I know it seems obvious, but keep your LinkedIn up-to-date. In a day and age in which social media is king, LinkedIn is a great way to showcase who you are to potential employers.

3) Build your brand
Building your brand probably deserves it's own blog post, but just remember this. Everything you do, whether it be your day-to-day interactions or anything that you put online is representative of who you are and what your brand is. It seems as though that anything you ever put online is more or less there forever, even if you "deleted" it. I'm not saying you should pretend to be someone you aren't, but give the content you put online a second thought before posting it. Let's hope that all of my facebook posts of sad music I was listening to after breakups never see the light of day...

4) Other Touch-Points
In-person meetings, informational phone calls, etc, etc. The more touch-points you can acquire with people the better. Each touch-point is an opportunity for you, and no matter how small it may seem, approach each with your best foot forward, yadayadayada.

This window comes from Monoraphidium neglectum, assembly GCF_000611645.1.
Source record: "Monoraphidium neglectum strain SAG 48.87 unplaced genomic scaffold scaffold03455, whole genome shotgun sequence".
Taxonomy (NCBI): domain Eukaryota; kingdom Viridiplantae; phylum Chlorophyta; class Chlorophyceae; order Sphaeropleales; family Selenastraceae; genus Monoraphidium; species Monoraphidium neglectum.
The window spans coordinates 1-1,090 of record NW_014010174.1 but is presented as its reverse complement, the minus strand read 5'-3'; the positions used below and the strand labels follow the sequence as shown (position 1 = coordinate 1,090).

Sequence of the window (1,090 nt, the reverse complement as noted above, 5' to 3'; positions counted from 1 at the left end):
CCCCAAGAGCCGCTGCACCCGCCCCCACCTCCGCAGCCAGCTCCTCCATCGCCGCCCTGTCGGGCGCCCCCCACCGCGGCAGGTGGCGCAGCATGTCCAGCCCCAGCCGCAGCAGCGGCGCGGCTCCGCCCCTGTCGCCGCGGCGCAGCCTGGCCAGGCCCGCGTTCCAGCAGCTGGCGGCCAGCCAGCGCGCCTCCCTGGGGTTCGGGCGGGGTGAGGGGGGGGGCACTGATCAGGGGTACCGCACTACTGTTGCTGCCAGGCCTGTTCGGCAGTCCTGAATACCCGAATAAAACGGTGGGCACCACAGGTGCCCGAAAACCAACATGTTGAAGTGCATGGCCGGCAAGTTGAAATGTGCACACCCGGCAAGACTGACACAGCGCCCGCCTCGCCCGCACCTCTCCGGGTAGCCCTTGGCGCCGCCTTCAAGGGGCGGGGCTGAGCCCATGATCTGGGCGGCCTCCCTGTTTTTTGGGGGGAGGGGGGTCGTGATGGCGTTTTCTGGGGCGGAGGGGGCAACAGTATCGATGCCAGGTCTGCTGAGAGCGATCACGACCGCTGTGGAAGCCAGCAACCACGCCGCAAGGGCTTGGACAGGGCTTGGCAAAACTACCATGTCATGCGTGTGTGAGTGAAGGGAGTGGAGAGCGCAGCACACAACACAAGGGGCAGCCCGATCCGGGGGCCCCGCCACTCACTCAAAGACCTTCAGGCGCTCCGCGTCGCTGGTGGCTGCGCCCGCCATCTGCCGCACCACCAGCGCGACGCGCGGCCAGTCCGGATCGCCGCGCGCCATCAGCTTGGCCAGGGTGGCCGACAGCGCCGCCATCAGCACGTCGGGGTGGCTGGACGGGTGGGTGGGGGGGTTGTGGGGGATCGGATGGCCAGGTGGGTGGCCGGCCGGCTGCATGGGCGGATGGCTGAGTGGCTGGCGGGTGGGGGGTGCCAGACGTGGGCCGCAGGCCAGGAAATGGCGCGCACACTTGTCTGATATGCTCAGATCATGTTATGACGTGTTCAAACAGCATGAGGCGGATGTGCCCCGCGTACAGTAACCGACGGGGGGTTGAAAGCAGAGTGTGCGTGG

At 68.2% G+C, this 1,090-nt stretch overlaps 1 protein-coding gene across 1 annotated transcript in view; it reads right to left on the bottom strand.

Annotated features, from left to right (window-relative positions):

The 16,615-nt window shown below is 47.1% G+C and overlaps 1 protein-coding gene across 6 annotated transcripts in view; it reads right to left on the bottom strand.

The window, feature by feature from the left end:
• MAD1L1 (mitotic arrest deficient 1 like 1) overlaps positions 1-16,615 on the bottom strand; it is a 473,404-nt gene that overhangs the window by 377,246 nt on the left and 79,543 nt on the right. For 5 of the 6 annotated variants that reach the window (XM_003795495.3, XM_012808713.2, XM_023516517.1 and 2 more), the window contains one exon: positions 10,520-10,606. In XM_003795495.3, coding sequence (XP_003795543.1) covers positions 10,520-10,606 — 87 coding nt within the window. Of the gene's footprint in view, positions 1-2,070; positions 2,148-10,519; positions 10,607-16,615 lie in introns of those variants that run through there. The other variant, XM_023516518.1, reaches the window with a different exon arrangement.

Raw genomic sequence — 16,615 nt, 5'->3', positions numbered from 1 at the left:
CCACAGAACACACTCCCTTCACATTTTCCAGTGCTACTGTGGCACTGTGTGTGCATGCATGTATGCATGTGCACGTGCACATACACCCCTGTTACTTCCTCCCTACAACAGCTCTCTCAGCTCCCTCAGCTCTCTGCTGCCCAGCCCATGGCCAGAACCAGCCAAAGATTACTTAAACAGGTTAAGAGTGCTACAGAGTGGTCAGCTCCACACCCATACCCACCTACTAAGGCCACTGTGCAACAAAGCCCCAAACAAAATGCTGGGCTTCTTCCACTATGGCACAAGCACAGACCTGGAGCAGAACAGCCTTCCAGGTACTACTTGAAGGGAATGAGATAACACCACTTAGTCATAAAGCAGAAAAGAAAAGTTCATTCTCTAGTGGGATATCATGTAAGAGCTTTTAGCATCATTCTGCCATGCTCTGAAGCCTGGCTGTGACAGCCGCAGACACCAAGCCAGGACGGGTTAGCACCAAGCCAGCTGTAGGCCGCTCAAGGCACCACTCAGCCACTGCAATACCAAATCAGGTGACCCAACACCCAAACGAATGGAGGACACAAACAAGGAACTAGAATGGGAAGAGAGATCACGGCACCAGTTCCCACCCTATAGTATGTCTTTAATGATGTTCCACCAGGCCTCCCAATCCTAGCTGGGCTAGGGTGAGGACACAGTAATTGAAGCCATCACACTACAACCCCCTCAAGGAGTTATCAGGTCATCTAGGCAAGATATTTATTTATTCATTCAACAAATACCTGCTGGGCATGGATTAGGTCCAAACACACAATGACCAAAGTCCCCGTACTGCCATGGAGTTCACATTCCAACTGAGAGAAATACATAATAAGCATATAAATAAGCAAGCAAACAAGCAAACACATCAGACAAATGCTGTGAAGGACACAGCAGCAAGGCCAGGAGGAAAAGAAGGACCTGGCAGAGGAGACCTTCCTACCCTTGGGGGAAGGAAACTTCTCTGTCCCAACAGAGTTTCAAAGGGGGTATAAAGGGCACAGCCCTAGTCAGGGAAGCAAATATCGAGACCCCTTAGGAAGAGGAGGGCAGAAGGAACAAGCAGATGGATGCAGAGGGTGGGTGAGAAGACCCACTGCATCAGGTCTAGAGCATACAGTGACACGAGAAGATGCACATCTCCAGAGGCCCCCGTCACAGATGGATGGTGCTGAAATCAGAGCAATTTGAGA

Riding an Iron Horse

"Four wheels move the body. Two wheels move the soul."


I wish it were simple explaining what it's like to ride a motorcycle to someone who has never been on one. The quote at the top of the page comes pretty close in my opinion. I do however want to share something with you that I share with just about everyone I talk to about motorcycles - especially those who want to start riding.

If you ever decide to start riding a motorcycle, the best money you will ever spend is on taking a safety course before you even sit on a bike (they usually provide you a helmet during any riding tutorials). Some courses are free while others can run a few hundred dollars for multiple day safety riding sessions. Either way, I cannot stress enough how important it is to understand how to fully operate a motorcycle in order to ride safely in any situation that presents itself. Also, I always try to be safe when on my bike by always gearing up before going on a ride (helmet, jacket, boots, gloves, and long-pants) and you should too.

After the safety course, a full-faced helmet is your next purchase.